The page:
Day two is at an end and I feel like I haven’t accomplished much. This morning, I spent most of my time cutting pieces out for the interlocking drum. This took almost all of the time. The result is less than desirable. Because the drum works on air pressure, the unexact cuts and poorly filed edges won’t make a very good sound. I thought it might work as a travel canon, but it doesn’t stay together on its own. So, I’ll have to glue or silicone it together to get a tighter fit. At the end of the morning I was getting frustrated, so I thought I would just plane down the other two boxes… Mistake… I was impatient, so I went to the power plane, and it ripped part of the plywood off that was going the other way. Boo. So more work to do tomorrow.

The afternoon didn’t seem very productive either. I kept having to reposition the vacuum tube slots, but I did get them soldered together.

At this point I have two thoughts. One that I’m not going to get finished/ around to the didgeridoo organ, and these are not projects for students. Perhaps it would be good for advanced students framed in an instrument making unit. Lower ability students can create other projects like the hose-a-ma-phone… Tune in tomorrow for more updates, and later this week for my trailer!

Pi week

I love professional development. The idea that as part of my job is to better myself is amazing. I suppose some pd is more exciting than others, for example, learning to assemble Peruvian box drums has more pizazz than school effectiveness framework developing. So when I was told that here in Nunavut teachers get a week of self directed professional improvement, I just about fainted.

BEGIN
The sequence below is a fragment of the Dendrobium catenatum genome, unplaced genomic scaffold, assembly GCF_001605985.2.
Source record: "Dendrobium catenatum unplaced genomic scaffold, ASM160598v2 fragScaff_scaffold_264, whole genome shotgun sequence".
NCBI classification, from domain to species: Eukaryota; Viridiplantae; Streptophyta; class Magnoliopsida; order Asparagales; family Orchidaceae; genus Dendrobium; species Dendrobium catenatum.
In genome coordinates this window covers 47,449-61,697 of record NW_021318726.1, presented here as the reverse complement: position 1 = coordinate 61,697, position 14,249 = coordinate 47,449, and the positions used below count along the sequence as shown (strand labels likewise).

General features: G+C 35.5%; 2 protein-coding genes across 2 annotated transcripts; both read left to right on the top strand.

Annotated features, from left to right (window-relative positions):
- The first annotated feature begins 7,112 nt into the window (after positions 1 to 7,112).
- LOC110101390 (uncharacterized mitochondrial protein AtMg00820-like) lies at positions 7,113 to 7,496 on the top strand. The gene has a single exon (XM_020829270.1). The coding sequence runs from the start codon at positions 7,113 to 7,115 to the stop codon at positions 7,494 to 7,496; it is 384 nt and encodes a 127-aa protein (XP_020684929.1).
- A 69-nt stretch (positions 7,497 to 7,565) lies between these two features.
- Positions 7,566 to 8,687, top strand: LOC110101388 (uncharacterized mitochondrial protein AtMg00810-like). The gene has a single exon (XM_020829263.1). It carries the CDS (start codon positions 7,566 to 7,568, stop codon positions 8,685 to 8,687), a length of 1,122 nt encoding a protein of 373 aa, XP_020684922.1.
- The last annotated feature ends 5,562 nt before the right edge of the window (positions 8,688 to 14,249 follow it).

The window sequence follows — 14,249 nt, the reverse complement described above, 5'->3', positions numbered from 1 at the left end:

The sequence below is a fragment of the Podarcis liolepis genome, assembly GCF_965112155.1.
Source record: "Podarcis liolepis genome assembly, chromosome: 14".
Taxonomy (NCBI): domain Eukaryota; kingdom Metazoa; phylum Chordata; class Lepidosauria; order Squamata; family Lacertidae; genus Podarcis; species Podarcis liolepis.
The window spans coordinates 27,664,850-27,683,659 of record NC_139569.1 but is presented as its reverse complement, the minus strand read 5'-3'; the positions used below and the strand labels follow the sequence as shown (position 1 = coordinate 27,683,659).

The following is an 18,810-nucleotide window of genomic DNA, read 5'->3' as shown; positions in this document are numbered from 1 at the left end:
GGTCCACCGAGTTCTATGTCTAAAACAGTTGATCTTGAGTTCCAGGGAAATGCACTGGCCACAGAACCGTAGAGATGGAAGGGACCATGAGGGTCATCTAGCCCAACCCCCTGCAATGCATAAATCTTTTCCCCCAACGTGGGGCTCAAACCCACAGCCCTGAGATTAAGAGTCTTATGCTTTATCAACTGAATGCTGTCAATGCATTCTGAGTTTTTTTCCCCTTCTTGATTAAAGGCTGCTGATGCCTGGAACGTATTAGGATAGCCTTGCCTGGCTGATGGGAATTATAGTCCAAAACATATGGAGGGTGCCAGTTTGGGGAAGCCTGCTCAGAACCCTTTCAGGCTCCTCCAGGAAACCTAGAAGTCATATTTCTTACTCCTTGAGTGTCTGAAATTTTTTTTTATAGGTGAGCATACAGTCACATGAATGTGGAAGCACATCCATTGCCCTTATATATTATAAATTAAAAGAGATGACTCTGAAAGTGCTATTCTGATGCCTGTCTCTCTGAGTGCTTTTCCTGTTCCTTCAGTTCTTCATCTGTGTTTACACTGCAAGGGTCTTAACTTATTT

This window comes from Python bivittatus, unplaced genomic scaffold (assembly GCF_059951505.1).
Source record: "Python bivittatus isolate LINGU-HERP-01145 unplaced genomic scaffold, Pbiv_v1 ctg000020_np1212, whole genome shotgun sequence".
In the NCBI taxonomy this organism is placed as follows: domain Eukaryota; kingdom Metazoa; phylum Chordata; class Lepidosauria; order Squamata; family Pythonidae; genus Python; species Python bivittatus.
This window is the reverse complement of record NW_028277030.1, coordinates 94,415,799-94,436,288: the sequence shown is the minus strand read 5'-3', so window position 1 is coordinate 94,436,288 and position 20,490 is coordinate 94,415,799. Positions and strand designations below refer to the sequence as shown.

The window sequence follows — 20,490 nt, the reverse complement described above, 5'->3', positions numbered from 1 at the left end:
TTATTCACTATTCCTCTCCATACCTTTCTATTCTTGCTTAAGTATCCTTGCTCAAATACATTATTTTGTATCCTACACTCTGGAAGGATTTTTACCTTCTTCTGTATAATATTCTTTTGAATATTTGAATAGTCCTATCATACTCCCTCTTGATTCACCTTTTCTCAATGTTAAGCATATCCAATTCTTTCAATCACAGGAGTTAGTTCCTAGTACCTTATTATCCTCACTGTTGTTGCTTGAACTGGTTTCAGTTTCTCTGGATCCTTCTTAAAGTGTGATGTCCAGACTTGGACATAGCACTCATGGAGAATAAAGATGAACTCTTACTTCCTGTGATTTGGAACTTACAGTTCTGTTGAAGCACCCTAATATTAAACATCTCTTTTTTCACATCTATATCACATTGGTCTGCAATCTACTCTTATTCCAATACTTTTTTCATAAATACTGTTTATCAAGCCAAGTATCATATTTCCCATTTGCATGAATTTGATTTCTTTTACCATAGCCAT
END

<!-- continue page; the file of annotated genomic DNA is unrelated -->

It was hard deciding what angle to follow in my pd spectrum. I thought about my peeps at plp, and all the fantastic work I did last year, but I’m working on implementing that in my daily routine. I thought about learning throat singing and Inuit drum making. Unfortunately making an Inuit drum is a very labour intensive project, and it’s not really the right time of year for it.

So my plan for this week is as follows:

  • cajon -Peruvian box drum
  • 18w tube amp header-
  • didgeridoo organ
I don’t have a specific order and I’m not sure that I need to.  I think I will get a better sense of the pace I need to have if I devote Monday morning to the amp, and the afternoon for the box drum.

The parts for the amp came in yesterday! I would like to thank Karen for checking my mail and lugging it back to the school for me, I was only expecting to have my pay stub there!
The nice wood is still en route, but my test of the good one side c grade from umingmak (local lumber store) is waiting to be made into a box drum. I also have to look into the PVC for my didge organ. I was a little worried about getting all of the materials, but things have come together. I’m tempted to get an early start this weekend on these fabulous projects.

I will be updating more than usual,this next week to keep an almost real time, more pics to follow!


you just started?